Before the 1970s, about 25,000 premature babies died each year from a condition called respiratory distress syndrome. Patrick Bouvier Kennedy, the infant child of President John F. Kennedy and Jacqueline Kennedy, was one of them. But in the decades that followed, that number dropped to just 400 deaths a year.
“So how did this massive decline happen?” Raghuveer Parthasarathy asked last week during a virtual Harvard Science Book Conference presented by the university’s Science Division, Cabot Science Library and Harvard Bookstore. “The answer,” he continued, “has to do with lungs and fluids.”
Or really, the answer came from the fusion of lung and fluid science with the relatively young field of biophysics, the child of biology and physics and the subject of Parthasarathy’s new book, “Si Simple a Beginning: How Four Physical Principles Shape Our Living World”. .” In it, Parthasarathy explores how universal physical rules shape all life on Earth, answering questions such as why elephants need such big bones, how birds fly and bacteria squirm, and why distress syndrome respiratory decreased so rapidly.
Think of the lungs as sort of balloons covered in watery mucus, said Parthasarathy, a physics professor at the University of Oregon. They have the volume of a few tennis balls, but the surface area of an entire tennis court due to their numerous airways and tiny expandable air sacs. These sacs, called alveoli, are where oxygen and carbon dioxide are exchanged as we inhale and exhale.
All this fabric is soaked with water. And, because of one of the physical rules governing our universe, water molecules hate being on surfaces – which is the problem. Since the water molecules all try to get as far away from the surface of, say, a pond as possible, this creates enough tension for insects, like water striders, to glide over it. But when these molecules detach from the surface of a premature baby’s lungs, they can collapse their tiny air sacs.
And yet soap, said Parthasarathy, loves surfaces. To demonstrate this, he floated a paperclip above a glass of water – a feat made possible by the surface tension of water. Parthasarathy then poured dish soap; the surface tension has disappeared; and the trombone sank. So, he said, all premature babies needed was a little soap — or rather, the soap-like molecule called surfactant — that all humans make after 26 weeks of fetal development. This solution, says Parthasarathy, was not complicated. Once doctors understood the physics of liquids, they were able to understand the biology of respiration.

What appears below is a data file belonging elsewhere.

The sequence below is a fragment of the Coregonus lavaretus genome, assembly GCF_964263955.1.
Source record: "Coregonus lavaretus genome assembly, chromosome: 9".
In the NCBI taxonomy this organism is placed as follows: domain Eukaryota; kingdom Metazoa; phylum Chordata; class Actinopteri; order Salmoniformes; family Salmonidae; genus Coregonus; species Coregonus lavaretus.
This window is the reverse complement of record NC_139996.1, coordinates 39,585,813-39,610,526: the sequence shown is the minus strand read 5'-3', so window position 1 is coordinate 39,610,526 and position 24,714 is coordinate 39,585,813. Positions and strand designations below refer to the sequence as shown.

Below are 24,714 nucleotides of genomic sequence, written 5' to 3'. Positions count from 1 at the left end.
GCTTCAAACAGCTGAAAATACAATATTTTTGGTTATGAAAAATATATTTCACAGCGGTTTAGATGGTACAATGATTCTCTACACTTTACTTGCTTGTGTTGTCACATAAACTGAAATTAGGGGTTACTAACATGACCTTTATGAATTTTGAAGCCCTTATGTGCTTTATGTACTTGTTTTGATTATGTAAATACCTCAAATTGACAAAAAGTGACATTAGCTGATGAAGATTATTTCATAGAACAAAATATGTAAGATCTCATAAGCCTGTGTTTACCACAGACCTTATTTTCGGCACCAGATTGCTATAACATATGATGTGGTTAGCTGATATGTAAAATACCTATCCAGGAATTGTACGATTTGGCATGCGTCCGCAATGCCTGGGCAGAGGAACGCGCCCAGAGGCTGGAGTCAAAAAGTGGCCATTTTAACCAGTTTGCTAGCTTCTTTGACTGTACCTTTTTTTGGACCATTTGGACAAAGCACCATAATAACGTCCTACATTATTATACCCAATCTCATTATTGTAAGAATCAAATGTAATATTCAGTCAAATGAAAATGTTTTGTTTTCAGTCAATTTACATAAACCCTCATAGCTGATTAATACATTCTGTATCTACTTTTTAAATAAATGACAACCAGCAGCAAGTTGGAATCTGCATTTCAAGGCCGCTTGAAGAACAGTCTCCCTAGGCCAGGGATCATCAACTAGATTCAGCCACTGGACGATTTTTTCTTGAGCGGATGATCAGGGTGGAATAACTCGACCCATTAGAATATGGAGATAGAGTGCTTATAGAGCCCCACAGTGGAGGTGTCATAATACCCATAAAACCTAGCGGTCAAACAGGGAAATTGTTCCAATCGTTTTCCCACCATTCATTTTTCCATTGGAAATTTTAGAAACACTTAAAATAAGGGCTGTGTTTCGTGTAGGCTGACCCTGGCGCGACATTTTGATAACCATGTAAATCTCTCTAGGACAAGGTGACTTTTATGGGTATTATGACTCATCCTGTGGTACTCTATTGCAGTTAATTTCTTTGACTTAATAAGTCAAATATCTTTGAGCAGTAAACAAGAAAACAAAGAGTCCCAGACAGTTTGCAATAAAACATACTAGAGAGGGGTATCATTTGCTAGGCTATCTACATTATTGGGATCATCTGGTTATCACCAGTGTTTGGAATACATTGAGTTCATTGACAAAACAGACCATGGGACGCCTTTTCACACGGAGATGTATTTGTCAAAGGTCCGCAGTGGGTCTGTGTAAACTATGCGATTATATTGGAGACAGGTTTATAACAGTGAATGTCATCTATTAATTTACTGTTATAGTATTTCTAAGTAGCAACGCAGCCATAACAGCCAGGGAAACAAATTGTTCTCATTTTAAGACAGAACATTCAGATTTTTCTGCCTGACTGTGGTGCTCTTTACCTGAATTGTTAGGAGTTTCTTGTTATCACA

“It’s an exquisite dance to find out what details matter and what inspirations explain the problem,” said Philip Nelson, a biophysicist at the University of Pennsylvania, who joined the virtual conversation to discuss Parthasarathy’s new book.
Both lamented the lack of awareness in the field of biophysics. (Parthasarathy said he recently gave a talk titled “Biophysics Exists.”) The duo also discussed the four physical principles Parthasarathy chose to include in his book. The first, self-assembly, refers to the innate ability of things – like materials, molecules or cells – to build complex patterns (surfactants are one example). Proteins fold into origami shapes. Soap bubbles and fly eyes alone form beautiful, intricate structures. “Biology is the master of self-assembly,” Parthasarathy said.
The other three principles are: the regulatory circuits – or things, like DNA, that gather information and make decisions; predictable randomness – Parthasarathy’s favorite and the reason why we can predict someone’s height by analyzing hundreds of genes (but we can’t say exactly which genes are responsible); and scaling. Scaling is why elephants need much bigger bones than sparrows. Gravity, a physical law, exerts pressure on an elephant’s mass. Large bones help the animal to withstand this pressure.
These four principles could explain why life, from microscopic bacteria to bulky elephants, takes on such diverse forms. But humans can also manipulate these rules to build tools. For example, scientists can now perform gene sequencing with an untangled string of DNA.
“It sounds like total sci-fi,” Nelson said, “but now you can buy it.” And, he continued, “Many of us are alive today thanks to a vaccine of a class that did not exist a few years ago. And many of these ideas came from nature.
Parthasarathy, who illustrated his book with his own watercolors of “exquisite” biology, also answered questions from the virtual audience about, for example, why he had chosen only four principles (felt more like “too much mis- melodrama,” he said), whether evolution could be another unifying principle (it’s more of a way to navigate the rules, he said), and whether free will exists if physical laws govern all life. This question kept him awake at night, Parthasarathy said. “I pretty much agree with everything in our consciousness that has to do with physical ownership. In other words, having no free will.
Another audience member asked if biophysics could explain so much about biology, if life would still be a mystery a decade from now. “Yes,” Parthasarathy said. We still don’t understand how organs grow to different sizes, how embryos form, or why our two arms end up being the same length.
“We have a lot of questions like that,” he said. “We have plenty to take care of.”
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